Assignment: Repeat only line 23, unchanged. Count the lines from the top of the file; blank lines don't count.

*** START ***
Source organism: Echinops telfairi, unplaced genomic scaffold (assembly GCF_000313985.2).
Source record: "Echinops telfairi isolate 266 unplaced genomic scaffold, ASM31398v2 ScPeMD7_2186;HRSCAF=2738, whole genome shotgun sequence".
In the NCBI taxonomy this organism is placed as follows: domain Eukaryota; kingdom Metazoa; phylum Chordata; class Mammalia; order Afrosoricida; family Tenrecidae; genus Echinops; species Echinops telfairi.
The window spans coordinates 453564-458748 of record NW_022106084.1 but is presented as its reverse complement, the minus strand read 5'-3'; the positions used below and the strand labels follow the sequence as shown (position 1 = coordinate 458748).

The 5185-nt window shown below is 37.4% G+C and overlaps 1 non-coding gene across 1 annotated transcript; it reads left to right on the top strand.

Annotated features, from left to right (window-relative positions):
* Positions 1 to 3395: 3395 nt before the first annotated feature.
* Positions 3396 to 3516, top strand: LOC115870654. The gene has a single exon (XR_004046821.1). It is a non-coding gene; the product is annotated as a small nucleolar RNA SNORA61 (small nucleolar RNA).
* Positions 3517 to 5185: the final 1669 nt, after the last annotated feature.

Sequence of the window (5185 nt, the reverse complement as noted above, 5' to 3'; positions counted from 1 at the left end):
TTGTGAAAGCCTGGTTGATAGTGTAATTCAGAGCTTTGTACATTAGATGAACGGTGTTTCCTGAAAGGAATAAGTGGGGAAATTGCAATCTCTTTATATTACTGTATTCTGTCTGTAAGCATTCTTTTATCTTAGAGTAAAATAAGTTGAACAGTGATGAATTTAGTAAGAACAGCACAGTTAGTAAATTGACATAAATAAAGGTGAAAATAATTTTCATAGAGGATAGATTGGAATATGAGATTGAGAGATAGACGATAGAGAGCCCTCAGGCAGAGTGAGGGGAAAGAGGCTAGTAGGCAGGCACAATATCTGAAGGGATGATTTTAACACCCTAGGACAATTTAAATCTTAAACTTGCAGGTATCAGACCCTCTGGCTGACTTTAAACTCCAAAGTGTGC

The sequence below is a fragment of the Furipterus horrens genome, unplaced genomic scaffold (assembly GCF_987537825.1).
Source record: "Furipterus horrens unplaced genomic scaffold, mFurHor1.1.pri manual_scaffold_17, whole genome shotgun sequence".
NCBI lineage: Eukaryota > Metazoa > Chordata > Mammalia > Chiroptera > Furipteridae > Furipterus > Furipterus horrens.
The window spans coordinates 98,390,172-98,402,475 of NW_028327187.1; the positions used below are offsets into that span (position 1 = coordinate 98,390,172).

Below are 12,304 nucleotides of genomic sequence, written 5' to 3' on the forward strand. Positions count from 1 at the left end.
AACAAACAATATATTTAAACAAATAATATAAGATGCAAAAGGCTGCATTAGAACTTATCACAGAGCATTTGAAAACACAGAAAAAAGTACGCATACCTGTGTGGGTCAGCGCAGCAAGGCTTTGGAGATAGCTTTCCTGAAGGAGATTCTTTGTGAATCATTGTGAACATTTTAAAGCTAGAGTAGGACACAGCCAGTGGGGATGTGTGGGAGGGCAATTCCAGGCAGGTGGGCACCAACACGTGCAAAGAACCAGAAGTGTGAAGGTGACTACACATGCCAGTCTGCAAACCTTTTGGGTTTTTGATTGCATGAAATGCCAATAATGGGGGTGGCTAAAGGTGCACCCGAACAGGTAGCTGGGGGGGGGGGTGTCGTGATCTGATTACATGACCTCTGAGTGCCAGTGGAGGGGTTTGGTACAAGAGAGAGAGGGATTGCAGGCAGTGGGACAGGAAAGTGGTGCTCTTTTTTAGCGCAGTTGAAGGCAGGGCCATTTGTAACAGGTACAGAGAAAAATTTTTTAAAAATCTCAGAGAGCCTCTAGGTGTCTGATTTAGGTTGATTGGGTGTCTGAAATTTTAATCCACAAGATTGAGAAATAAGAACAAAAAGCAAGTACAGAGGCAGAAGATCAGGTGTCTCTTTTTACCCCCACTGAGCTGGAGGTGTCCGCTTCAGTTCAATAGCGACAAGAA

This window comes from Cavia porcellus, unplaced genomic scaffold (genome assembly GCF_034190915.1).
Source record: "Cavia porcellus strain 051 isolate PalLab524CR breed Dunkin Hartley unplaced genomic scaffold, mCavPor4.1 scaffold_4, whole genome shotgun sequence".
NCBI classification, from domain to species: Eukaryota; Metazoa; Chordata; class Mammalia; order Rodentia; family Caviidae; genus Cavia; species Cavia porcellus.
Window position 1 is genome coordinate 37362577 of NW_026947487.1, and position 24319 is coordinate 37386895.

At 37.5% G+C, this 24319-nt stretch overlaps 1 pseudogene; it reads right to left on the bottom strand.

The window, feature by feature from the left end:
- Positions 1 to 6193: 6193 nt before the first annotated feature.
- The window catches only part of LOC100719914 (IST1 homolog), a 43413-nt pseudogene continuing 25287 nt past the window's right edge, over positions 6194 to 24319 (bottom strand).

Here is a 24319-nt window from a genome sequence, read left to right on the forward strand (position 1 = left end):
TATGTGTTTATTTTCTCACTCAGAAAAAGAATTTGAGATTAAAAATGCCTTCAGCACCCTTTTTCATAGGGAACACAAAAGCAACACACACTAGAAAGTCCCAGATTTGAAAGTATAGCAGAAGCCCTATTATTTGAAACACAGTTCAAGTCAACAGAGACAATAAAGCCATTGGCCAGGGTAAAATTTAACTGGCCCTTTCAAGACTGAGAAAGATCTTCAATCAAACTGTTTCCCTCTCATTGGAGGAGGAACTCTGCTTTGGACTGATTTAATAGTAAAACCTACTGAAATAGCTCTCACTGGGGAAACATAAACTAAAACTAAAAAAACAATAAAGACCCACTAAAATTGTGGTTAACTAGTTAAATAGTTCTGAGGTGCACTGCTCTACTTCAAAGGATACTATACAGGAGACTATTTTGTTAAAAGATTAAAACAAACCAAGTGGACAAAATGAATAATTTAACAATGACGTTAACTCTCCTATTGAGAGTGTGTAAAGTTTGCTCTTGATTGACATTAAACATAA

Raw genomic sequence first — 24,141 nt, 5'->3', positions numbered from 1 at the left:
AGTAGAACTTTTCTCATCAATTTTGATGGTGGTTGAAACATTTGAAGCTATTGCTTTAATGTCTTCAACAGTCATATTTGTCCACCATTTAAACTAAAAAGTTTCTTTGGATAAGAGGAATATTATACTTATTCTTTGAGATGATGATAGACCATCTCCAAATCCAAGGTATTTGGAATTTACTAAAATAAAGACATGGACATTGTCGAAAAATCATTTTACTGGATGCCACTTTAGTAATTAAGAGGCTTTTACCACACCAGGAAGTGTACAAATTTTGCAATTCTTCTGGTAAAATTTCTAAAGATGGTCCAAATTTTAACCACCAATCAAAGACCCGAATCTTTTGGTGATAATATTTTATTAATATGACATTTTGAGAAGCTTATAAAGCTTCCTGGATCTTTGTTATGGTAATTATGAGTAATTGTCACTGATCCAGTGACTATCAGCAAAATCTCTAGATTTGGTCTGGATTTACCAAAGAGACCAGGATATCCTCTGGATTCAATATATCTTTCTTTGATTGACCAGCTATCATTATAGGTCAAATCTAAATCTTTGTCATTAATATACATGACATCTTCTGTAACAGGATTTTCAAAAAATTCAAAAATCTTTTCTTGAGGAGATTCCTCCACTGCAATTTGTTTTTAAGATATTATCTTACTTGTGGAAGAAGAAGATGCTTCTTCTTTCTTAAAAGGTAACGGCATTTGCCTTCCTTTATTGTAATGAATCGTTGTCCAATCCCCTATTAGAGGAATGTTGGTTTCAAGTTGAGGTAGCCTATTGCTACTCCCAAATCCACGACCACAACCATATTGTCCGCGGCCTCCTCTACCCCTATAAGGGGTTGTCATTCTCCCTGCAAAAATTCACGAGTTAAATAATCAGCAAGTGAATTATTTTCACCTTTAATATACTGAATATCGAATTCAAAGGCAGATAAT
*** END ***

The window, feature by feature from the left end: